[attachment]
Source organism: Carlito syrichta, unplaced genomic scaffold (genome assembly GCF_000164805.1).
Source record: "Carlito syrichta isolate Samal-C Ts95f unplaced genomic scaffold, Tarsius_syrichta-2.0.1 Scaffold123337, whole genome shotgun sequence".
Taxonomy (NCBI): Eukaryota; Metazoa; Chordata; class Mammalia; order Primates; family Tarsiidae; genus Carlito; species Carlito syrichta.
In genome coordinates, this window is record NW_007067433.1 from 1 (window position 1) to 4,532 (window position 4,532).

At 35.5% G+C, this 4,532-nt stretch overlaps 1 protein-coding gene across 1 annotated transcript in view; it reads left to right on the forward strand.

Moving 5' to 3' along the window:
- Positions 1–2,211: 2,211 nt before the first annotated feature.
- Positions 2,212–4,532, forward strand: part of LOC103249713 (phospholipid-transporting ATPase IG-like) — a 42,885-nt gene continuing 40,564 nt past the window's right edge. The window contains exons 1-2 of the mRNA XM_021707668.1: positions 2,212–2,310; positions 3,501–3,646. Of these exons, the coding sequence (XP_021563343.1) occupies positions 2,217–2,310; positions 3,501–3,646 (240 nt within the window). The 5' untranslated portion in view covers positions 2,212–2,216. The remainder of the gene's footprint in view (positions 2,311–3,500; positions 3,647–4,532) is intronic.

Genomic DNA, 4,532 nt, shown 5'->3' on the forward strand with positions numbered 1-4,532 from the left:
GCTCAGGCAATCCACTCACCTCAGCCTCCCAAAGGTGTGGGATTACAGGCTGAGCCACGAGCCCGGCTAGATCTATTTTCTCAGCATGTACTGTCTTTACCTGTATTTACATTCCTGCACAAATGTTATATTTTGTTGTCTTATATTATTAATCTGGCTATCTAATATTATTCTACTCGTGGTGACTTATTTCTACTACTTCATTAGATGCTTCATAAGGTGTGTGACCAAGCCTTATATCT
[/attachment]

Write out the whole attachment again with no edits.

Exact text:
Source organism: Carlito syrichta, unplaced genomic scaffold (genome assembly GCF_000164805.1).
Source record: "Carlito syrichta isolate Samal-C Ts95f unplaced genomic scaffold, Tarsius_syrichta-2.0.1 Scaffold123337, whole genome shotgun sequence".
Taxonomy (NCBI): Eukaryota; Metazoa; Chordata; class Mammalia; order Primates; family Tarsiidae; genus Carlito; species Carlito syrichta.
In genome coordinates, this window is record NW_007067433.1 from 1 (window position 1) to 4,532 (window position 4,532).

At 35.5% G+C, this 4,532-nt stretch overlaps 1 protein-coding gene across 1 annotated transcript in view; it reads left to right on the forward strand.

Moving 5' to 3' along the window:
- Positions 1–2,211: 2,211 nt before the first annotated feature.
- Positions 2,212–4,532, forward strand: part of LOC103249713 (phospholipid-transporting ATPase IG-like) — a 42,885-nt gene continuing 40,564 nt past the window's right edge. The window contains exons 1-2 of the mRNA XM_021707668.1: positions 2,212–2,310; positions 3,501–3,646. Of these exons, the coding sequence (XP_021563343.1) occupies positions 2,217–2,310; positions 3,501–3,646 (240 nt within the window). The 5' untranslated portion in view covers positions 2,212–2,216. The remainder of the gene's footprint in view (positions 2,311–3,500; positions 3,647–4,532) is intronic.

Genomic DNA, 4,532 nt, shown 5'->3' on the forward strand with positions numbered 1-4,532 from the left:
GCTCAGGCAATCCACTCACCTCAGCCTCCCAAAGGTGTGGGATTACAGGCTGAGCCACGAGCCCGGCTAGATCTATTTTCTCAGCATGTACTGTCTTTACCTGTATTTACATTCCTGCACAAATGTTATATTTTGTTGTCTTATATTATTAATCTGGCTATCTAATATTATTCTACTCGTGGTGACTTATTTCTACTACTTCATTAGATGCTTCATAAGGTGTGTGACCAAGCCTTATATCT